# Fill in a 5x5 multiplicative magic square

Let's say you fill in a 5 by 5 square with the numbers 1, 2, ..., 25. Is there a way to fill it so that the product of the first row is equal to the product of the first column, the product of the second row is equal to the product of the second column, ..., etc?

• Welcome to Puzzling! Is this a puzzle you created yourself? If not, please add a source (such as a link). We have an attribution policy here and unsourced puzzles will be closed. Mar 3, 2021 at 0:39
• Hi, yes I did create this puzzle myself, and I am wondering the solution.
– user73974
Mar 3, 2021 at 0:55
• Can you do it with a 3X3? What is unique about the 5X5? Try first to arrange the primes 13, 17, 19, 23 and then move to - (11, 22), (7, 14, 21)... I think you will not be able to get a solution.
– Moti
Mar 3, 2021 at 2:25
• Also asked on Maths SE. Mar 3, 2021 at 15:31
• This question, which was asked on Math SE, is from an active competition. I don't know what the policy on Puzzling SE is, but on Math SE, such questions are locked until after the end of the competition period. Link: math.meta.stackexchange.com/questions/33257 (see problem 5). Mar 8, 2021 at 23:53

Such a grid exists

with an example of

 7 16  6  3 25
5 13 22 12 24
9 11 17 14  4
20 18 21 19  1
8 10  2 15 23

Quick evidence.

The first step is to identify the prime factors in the range of 1 to 25.

• 13, 17, 19, and 23 appear once each.
• 11 appears twice (11, 22).
• 7 appears three times (7, 14, 21).
• 5 appears 6 times, 3 appears 10 times, and 2 appears 22 times.

If a prime factor appears only once, it must necessarily be on the main diagonal. Similarly, if a prime factor appears exactly twice, the two numbers must be placed at the mirror images of each other (so that if one is on Row X and Col Y, the other is on Row Y and col X).

I initially thought that a prime factor cannot appear an odd number of times outside the main diagonal, but it is false (if at least three copies are available):

\ A .
. \ A
A . \


Anyway, other than large primes, the only prime that appears an odd number of times is 7, so I decided to place it on the main diagonal as well as all the large primes:

 7  .  .  .  .
. 13  .  .  .
.  . 17  .  .
.  .  . 19  .
.  .  .  . 23


At this point, I jumped to the prime factor 5, which has four numbers that contain 5 once (5 to 20) and one number that contains 5 twice (25). In order to make things easy, let's just write down the exponents of the prime factor in consideration. So the mini-task here is to place four 1's and one 2 so that the sum of the first row equals that of the first column, etc.

(From here, every step involves a varying amount of lucky pattern spotting)

One pattern that works is the following:

 .  .  .  .  2
1  .  .  .  .
.  .  .  .  .
1  .  .  .  .
.  1  .  1  .


I decided to place 5 and 20 on the first column, and 10 and 15 on the bottom row, in the hopes that scattering the prime factors 2's and 3's will make the later steps easier.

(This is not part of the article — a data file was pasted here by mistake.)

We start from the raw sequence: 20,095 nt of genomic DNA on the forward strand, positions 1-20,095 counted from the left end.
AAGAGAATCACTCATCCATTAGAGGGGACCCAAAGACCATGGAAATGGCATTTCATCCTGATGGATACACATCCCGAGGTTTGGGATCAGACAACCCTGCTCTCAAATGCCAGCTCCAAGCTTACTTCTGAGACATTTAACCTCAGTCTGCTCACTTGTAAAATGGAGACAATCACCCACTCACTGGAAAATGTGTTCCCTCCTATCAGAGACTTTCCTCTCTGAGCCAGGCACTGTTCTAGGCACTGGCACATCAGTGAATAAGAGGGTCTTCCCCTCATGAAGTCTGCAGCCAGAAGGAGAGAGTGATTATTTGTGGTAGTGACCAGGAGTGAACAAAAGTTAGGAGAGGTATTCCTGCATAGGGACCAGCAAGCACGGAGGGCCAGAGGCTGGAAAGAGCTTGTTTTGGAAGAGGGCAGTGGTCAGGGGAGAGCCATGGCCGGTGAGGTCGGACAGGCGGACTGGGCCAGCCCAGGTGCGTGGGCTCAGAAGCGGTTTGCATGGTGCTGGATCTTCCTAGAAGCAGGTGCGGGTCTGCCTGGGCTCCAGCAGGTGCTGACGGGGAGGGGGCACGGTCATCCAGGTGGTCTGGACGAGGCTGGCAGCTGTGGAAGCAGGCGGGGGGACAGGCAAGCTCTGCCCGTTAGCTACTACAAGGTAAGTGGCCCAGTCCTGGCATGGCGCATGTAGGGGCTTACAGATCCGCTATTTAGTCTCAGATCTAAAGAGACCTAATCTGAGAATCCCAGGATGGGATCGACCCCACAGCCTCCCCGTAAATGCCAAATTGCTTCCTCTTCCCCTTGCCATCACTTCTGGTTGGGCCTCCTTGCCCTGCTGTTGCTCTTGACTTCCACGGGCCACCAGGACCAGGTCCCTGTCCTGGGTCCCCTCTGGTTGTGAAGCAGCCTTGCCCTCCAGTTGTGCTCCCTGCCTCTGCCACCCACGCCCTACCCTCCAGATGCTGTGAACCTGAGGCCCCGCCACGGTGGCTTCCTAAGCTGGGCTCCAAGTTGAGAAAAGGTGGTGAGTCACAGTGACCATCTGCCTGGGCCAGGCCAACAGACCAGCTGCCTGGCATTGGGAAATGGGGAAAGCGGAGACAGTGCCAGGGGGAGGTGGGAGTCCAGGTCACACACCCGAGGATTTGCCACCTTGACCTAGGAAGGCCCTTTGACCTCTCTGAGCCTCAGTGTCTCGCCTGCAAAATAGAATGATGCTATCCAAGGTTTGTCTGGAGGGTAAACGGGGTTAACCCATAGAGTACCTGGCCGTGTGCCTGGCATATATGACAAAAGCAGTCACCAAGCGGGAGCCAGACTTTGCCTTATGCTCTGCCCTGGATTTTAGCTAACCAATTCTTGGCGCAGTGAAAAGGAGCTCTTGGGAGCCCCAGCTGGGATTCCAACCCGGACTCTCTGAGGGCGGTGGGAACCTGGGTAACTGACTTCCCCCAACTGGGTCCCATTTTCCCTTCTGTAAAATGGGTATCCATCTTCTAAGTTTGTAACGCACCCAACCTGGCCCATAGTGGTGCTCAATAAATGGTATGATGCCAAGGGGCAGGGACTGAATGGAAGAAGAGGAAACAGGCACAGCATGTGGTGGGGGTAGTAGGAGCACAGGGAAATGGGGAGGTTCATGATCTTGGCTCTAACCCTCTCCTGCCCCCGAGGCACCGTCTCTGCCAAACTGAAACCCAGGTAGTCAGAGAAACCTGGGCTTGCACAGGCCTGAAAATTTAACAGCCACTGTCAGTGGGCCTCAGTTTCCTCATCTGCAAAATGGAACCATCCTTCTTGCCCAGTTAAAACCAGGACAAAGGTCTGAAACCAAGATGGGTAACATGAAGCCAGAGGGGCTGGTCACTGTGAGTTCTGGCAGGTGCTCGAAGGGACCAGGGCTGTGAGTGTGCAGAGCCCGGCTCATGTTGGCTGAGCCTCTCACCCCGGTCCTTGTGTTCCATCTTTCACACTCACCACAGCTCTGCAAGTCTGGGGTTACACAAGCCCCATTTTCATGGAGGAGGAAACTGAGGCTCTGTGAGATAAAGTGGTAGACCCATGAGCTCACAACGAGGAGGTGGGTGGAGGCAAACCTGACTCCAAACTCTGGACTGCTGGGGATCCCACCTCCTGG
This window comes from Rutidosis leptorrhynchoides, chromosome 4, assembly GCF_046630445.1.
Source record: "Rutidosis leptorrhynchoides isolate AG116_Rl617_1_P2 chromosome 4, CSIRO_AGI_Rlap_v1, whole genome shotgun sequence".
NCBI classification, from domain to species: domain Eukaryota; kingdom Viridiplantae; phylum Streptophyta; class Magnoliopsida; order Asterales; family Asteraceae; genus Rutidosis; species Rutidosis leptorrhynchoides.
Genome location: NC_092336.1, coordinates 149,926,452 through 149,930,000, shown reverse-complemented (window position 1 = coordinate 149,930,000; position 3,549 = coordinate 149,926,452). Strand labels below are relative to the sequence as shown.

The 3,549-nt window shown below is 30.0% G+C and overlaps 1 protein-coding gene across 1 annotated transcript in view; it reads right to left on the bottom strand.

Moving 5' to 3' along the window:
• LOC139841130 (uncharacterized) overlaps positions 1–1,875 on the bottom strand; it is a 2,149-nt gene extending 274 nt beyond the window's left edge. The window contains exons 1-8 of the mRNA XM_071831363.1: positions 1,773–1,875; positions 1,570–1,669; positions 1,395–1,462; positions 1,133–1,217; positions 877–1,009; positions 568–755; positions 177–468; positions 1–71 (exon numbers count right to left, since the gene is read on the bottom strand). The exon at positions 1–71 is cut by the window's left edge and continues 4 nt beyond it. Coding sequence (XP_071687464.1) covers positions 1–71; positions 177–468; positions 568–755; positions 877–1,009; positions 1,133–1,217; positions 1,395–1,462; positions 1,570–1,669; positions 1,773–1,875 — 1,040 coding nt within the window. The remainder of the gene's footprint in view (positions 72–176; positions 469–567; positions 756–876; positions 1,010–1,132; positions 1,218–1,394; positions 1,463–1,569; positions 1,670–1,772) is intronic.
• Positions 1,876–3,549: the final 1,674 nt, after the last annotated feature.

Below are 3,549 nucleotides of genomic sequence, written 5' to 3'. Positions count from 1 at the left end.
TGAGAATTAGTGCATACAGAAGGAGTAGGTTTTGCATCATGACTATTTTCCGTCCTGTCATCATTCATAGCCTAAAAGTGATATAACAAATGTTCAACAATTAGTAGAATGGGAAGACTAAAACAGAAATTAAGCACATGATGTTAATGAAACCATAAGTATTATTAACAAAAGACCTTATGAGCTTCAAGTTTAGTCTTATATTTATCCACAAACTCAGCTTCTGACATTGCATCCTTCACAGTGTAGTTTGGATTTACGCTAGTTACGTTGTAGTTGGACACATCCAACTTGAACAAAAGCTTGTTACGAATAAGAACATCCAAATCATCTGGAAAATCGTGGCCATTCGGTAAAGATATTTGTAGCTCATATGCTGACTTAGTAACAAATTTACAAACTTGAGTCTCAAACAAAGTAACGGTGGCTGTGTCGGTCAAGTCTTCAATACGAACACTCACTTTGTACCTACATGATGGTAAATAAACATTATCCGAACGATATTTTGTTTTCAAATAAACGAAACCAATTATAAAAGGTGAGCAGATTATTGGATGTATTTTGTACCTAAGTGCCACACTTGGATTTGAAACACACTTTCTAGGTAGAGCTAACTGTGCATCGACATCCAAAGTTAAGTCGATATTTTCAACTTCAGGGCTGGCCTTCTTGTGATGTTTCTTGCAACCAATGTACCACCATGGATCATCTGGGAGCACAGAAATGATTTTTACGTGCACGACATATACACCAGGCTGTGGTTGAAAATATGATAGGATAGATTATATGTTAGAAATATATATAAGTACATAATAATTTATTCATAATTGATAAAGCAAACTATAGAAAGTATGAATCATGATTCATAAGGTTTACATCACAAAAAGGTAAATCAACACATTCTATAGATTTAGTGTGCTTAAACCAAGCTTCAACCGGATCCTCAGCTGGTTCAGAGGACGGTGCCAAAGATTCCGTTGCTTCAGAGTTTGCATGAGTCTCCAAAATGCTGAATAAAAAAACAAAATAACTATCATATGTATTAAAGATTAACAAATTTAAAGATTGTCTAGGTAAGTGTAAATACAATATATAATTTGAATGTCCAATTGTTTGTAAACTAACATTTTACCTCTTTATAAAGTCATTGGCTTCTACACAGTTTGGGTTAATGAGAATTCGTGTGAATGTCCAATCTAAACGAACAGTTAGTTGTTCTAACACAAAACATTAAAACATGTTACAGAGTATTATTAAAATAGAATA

With the same intuition, I placed the remaining 7's (14 and 21) and 11's (11 and 22) near the center (where relatively fewer cells are occupied yet). The current grid is as follows:

 7  .  .  . 25
5 13 22  .  .
. 11 17 14  .
20  . 21 19  .
. 10  . 15 23


Now, I turned the attention to the prime factor 3. Again considering only the exponents of 3, there are six ones (3, 6, 12, 15, 21, 24), and two twos (9, 18). 15 and 21 are already placed on the grid. It took more effort to find a pattern that fits all of these, but after some trial and error with placing two 2's first, I finally found one that works: (parenthesized (1)s are the fixed ones)

 .  .  1  1  .
.  .  .  1  1
2  .  .  .  .
.  2 (1) .  .
.  .  . (1) .


Intuition again tells me that it'd be better to place 9 on the first column and 18 on the second. I decided to not place other threes yet, but instead fit them together with the remaining numbers according to the powers of 2.

Current grid:

 7  A  B  B 25
5 13 22  B  B
9 11 17 14  A
20 18 21 19  A
A 10  A 15 23


The As are where 1, 2, 4, 8, 16 will be placed, and the Bs are for 3, 6, 12, 24.

Finally, let's focus on the prime factor 2. The exponents of 2 on the current grid look like this:

 0  A  W  X  0
0  0  1  Y  Z
0  0  0  1  B
2  1  0  0  C
D  1  E  0  0


and the constraint is that we need to place 0 to 4 into A-E and 0 to 3 into W-Z.

Let's try 4 for A. Then Y and Z must contain 2 and 3, and W and X must contain 0 and 1, in some order. By 1st row/column, D = 3. Since B and E cannot be equal, W cannot be zero, so W = 1 and X = 0.

Since B + C + E + 1 + D = (0 + 1 + 2) + 1 + 3 = 7 is odd, Z must be odd too. So Z = 3 and Y = 2.

 0  4  1  0  0
0  0  1  2  3
0  0  0  1  B
2  1  0  0  C
3  1  E  0  0


4th row/col reveals C = 0, and since B > E by 3rd row/col, B = 2 and E = 1. The resulting grid satisfies all the constraints.

Now we convert these exponents into the original numbers to fill the grid, and the result is the answer at the top.

• Nicely and detailed done!
– Moti
Mar 3, 2021 at 4:27
• Thank you! This is great answer. As extension, do you have any insight for n=4?
– user73974
Mar 3, 2021 at 19:49
• Temporarily deleted due to the question being part of an ongoing competition; the answer will be undeleted once the competition ends.
– Deusovi
Mar 12, 2021 at 9:34